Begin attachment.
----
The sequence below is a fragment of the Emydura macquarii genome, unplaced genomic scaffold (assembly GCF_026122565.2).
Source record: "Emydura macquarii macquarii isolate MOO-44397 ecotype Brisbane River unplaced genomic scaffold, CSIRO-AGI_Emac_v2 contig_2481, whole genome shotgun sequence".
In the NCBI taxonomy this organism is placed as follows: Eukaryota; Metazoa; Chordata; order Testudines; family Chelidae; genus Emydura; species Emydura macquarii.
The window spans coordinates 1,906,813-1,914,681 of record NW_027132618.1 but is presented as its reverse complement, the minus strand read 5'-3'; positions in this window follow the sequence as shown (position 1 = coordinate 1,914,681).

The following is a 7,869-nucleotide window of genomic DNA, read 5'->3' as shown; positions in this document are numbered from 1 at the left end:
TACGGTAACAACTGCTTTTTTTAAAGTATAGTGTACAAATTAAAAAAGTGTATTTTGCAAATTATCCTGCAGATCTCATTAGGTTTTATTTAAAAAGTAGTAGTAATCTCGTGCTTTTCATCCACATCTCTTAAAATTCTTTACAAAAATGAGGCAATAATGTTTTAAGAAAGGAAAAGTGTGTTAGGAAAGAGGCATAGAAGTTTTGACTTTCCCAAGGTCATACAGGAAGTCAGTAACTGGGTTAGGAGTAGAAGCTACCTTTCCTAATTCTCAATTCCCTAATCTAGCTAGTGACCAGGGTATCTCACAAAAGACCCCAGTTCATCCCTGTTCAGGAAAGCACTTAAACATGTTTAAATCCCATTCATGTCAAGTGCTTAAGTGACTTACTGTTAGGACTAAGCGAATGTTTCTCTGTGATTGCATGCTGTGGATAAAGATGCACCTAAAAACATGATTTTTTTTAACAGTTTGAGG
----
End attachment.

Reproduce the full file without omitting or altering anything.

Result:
The sequence below is a fragment of the Emydura macquarii genome, unplaced genomic scaffold (assembly GCF_026122565.2).
Source record: "Emydura macquarii macquarii isolate MOO-44397 ecotype Brisbane River unplaced genomic scaffold, CSIRO-AGI_Emac_v2 contig_2481, whole genome shotgun sequence".
In the NCBI taxonomy this organism is placed as follows: Eukaryota; Metazoa; Chordata; order Testudines; family Chelidae; genus Emydura; species Emydura macquarii.
The window spans coordinates 1,906,813-1,914,681 of record NW_027132618.1 but is presented as its reverse complement, the minus strand read 5'-3'; positions in this window follow the sequence as shown (position 1 = coordinate 1,914,681).

The following is a 7,869-nucleotide window of genomic DNA, read 5'->3' as shown; positions in this document are numbered from 1 at the left end:
TACGGTAACAACTGCTTTTTTTAAAGTATAGTGTACAAATTAAAAAAGTGTATTTTGCAAATTATCCTGCAGATCTCATTAGGTTTTATTTAAAAAGTAGTAGTAATCTCGTGCTTTTCATCCACATCTCTTAAAATTCTTTACAAAAATGAGGCAATAATGTTTTAAGAAAGGAAAAGTGTGTTAGGAAAGAGGCATAGAAGTTTTGACTTTCCCAAGGTCATACAGGAAGTCAGTAACTGGGTTAGGAGTAGAAGCTACCTTTCCTAATTCTCAATTCCCTAATCTAGCTAGTGACCAGGGTATCTCACAAAAGACCCCAGTTCATCCCTGTTCAGGAAAGCACTTAAACATGTTTAAATCCCATTCATGTCAAGTGCTTAAGTGACTTACTGTTAGGACTAAGCGAATGTTTCTCTGTGATTGCATGCTGTGGATAAAGATGCACCTAAAAACATGATTTTTTTTAACAGTTTGAGG